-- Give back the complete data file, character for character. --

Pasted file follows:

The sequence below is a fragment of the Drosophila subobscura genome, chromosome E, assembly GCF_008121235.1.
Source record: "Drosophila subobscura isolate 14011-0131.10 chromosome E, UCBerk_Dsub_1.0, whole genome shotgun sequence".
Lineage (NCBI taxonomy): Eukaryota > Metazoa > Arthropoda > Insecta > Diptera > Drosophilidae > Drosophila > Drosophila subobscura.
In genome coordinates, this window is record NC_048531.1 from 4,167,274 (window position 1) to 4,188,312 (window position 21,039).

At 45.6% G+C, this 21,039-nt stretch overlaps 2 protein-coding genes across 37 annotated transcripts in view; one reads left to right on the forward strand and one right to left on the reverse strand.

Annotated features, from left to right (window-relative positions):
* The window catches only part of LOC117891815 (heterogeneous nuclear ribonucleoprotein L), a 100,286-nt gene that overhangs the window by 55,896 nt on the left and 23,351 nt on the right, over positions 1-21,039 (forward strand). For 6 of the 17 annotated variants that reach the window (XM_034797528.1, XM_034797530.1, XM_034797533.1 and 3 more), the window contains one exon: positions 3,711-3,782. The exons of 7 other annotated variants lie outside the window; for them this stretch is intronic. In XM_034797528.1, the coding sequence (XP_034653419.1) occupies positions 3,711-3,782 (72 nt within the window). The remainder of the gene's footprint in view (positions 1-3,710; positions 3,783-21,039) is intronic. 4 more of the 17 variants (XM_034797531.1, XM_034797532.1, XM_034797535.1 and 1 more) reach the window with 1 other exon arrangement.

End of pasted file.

The sequence below is a fragment of the Drosophila subobscura genome, chromosome E, assembly GCF_008121235.1.
Source record: "Drosophila subobscura isolate 14011-0131.10 chromosome E, UCBerk_Dsub_1.0, whole genome shotgun sequence".
Lineage (NCBI taxonomy): Eukaryota > Metazoa > Arthropoda > Insecta > Diptera > Drosophilidae > Drosophila > Drosophila subobscura.
In genome coordinates, this window is record NC_048531.1 from 4,167,274 (window position 1) to 4,188,312 (window position 21,039).

At 45.6% G+C, this 21,039-nt stretch overlaps 2 protein-coding genes across 37 annotated transcripts in view; one reads left to right on the forward strand and one right to left on the reverse strand.

Annotated features, from left to right (window-relative positions):
* The window catches only part of LOC117891815 (heterogeneous nuclear ribonucleoprotein L), a 100,286-nt gene that overhangs the window by 55,896 nt on the left and 23,351 nt on the right, over positions 1-21,039 (forward strand). For 6 of the 17 annotated variants that reach the window (XM_034797528.1, XM_034797530.1, XM_034797533.1 and 3 more), the window contains one exon: positions 3,711-3,782. The exons of 7 other annotated variants lie outside the window; for them this stretch is intronic. In XM_034797528.1, the coding sequence (XP_034653419.1) occupies positions 3,711-3,782 (72 nt within the window). The remainder of the gene's footprint in view (positions 1-3,710; positions 3,783-21,039) is intronic. 4 more of the 17 variants (XM_034797531.1, XM_034797532.1, XM_034797535.1 and 1 more) reach the window with 1 other exon arrangement.